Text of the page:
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What I learned in my first six weeks as a pastor

October 3, 2012

–When I promised the pastor nominating committee that I would find time to blog as frequently as I did before, I meant it. But I did not know what I was talking about.

— The people in my church are good cooks. I mean they are really good cooks. And they like the pastor and his family to be well fed.  Because I am 6 feet 4 inches tall, and previous pastors were not, one of our handy members showed up one day and heightened the pulpit. I fear it will soon have to be widened, too.

— When one of the associate general presbyters told me before I started that I would need a vacation after my first month, he knew what he was talking about.

— I’m just as broken a human being as I ever was, despite the robe and the stole and all the accoutrements of ministry. I am ever aware of the need to resist the temptation to be made into someone I am not.  May I always remain aware.

— Changing the way the congregation has traditionally taken communion was a bad idea. Phoning or emailing every member of the church on her birthday was a good idea. (Someone emailed me saying he had been unable to come to church for a long time, but after receiving a birthday greeting felt just as valuable as those who come every Sunday. That alone made it worthwhile.)

— The unexpected happens.  I received a phone call while on the way to the football game with my family informing me that a longtime member of the church had suddenly died. Just a few days earlier I had received an early morning text that another longtime member had died.  So I needed to console two families and plan two memorial services in two weeks.  I had to trust God’s guidance and do what seemed right to an extent I had not before.

–My colleagues in ministry are only a phone call or an email away. You know who you are. Thank you.

— Parishioners give me things. Baseball tickets.  High school football tickets. Lawn mowers. Stuff like that. This is a whole new experience. I told my nearly 90-year-old mother about it the other day. She says she has witnessed this phenomenon over many years in the Church. “They love their pastor,” she says.  Baffling.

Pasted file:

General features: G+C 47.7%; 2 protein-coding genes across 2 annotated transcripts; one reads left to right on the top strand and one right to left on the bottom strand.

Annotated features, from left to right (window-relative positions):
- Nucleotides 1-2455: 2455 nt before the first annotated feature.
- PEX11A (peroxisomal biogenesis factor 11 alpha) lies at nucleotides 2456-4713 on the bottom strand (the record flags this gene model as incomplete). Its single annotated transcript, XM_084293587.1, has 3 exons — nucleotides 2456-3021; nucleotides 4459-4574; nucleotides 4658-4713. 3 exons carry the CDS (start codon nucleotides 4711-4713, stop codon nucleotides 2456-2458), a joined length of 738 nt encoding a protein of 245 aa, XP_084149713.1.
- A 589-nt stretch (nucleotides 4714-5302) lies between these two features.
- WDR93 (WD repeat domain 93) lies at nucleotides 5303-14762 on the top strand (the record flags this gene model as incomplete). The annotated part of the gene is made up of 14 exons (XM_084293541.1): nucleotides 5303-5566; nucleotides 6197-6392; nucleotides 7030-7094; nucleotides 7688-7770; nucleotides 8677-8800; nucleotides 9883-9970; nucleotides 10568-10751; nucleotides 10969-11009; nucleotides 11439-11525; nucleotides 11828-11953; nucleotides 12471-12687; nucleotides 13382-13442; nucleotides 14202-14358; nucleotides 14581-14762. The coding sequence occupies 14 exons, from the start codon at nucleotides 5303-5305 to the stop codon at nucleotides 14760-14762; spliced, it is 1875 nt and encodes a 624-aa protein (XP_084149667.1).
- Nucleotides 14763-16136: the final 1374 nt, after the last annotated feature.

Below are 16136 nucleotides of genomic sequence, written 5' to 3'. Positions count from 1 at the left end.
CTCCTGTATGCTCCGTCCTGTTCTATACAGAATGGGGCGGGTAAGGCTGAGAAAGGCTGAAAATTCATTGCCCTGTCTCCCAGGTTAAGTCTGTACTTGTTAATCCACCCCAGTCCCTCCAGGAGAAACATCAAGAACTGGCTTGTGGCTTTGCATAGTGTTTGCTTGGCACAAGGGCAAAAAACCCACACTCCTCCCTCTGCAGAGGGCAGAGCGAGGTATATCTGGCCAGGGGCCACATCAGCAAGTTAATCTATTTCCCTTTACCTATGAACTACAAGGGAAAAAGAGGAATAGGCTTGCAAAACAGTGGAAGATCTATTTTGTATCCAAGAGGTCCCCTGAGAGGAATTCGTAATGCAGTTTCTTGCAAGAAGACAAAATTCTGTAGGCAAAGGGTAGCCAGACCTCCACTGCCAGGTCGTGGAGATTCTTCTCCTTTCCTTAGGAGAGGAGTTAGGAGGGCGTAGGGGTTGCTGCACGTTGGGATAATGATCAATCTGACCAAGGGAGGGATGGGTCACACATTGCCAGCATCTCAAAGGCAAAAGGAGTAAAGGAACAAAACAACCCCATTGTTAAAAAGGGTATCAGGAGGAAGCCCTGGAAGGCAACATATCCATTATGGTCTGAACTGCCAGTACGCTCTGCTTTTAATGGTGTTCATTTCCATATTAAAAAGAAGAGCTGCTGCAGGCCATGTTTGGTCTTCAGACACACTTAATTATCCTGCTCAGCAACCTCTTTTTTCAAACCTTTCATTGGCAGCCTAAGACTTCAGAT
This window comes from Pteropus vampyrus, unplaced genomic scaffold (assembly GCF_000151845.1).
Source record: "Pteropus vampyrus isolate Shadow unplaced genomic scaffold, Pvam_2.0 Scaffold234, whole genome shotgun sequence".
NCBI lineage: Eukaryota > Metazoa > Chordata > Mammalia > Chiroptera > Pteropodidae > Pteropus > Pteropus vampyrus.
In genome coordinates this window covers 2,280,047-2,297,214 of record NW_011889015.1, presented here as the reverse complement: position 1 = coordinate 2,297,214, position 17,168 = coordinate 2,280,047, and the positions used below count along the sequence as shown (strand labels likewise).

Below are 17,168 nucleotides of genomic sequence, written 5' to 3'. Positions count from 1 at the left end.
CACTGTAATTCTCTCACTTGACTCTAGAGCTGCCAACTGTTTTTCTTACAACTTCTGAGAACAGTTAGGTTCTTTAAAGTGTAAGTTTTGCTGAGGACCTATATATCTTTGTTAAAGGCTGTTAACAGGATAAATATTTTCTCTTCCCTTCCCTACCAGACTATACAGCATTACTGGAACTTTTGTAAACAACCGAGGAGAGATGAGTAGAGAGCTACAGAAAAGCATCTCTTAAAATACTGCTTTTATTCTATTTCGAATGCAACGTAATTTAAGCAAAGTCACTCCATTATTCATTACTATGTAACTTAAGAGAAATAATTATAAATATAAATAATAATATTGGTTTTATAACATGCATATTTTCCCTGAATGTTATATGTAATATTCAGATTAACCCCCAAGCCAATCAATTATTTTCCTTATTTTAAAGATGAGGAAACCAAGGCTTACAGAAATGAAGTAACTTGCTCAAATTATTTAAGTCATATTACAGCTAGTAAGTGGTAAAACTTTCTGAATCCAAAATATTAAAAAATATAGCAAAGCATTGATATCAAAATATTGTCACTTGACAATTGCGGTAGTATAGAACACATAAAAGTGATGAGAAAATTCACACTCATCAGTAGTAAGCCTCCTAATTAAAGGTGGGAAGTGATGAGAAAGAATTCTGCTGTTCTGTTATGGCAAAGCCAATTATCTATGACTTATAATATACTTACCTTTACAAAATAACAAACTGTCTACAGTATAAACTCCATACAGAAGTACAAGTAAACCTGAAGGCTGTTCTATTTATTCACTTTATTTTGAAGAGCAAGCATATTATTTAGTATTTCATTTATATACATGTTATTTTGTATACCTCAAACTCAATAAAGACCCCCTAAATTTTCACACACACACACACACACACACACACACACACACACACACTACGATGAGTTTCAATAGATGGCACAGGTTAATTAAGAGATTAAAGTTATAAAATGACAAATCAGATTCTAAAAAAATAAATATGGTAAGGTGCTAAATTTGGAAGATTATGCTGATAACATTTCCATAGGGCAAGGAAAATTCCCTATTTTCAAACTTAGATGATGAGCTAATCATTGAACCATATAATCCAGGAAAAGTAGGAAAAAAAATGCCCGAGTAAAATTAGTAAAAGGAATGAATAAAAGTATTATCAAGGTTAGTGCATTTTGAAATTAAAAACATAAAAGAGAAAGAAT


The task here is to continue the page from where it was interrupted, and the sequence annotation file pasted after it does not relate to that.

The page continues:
— I’m prone to the same mistakes. And, like everybody else, I need to be reminded that Jesus is just as forgiving.

— I don’t know a lot of things, but my administrative assistant does.

— I will get frustrated from time to time when I preach the Word and I don’t see people responding in the way that I believe they should with their lives. Then, I will remember that I am not responsible for that last part.

–There was not much bigger relief than realizing the ordination service was over, the installation service was over and I had no more special services to plan.

–I finally appreciate CPE (clinical pastoral education). I hated it at the time, could not wait for it to be over, and was ready to start a fistfight with anyone who even mildly suggested that I was called as a chaplain.  But, now, whenever I have to go into a hospital room, or stand at the bedside of someone who is dying, I know I have been there before and will be able to do what needs to be done.

–There is no greater opportunity to really learn about people than when you are at their bedside in a hospital. And it is never clearer that whatever divides us is miniscule compared to what we have in common.

–The demands are such that there is no time to practice self-care, and yet it has never been more needed. I need time away. That time has to be created, and because the people love their pastor, they will help.

— Preaching is easier when you have to do it every Sunday. Of course, that’s not true. Nothing about preaching is easy. It has to be approached with fear and trembling and a sense of overwhelming responsibility – and complete confidence. But what I mean is I more readily receive the message and can deliver it more clearly on Sunday because it is born out of relationships.  It was much more difficult to write an occasional sermon as a supply preacher, speaking to congregations I did not know. God provides.

— Last Sunday, shortly before 11, I was in my office getting ready for the service. I overheard the closing prayer of the Sunday school class next door and realized they were praying for me. I don’t have words.

–I still don’t really know this congregation yet. Sometimes I think I do, and then I find out that I do not. Things happen that have meaning, and I miss them or do not understand. Then I remember I had pledged to be patient while we get to know each other. And that takes time, for them and me. In the meantime, God provides.



3 Comments leave one →
  1. October 3, 2012 11:16 am

    What a blessing you are!

  2. October 3, 2012 2:29 pm

    Matt, there is no better servant than a humble one. You are definitely that! Keep up the wonderful work you do and never stop learning. Blessings

  3. John and Arlene Hamilton permalink
    October 3, 2012 3:13 pm

    Matt,  It will be much harder to widen the pulpit.  Let’s work to apply some pastoral care time to you so that isn’t necessary.  John


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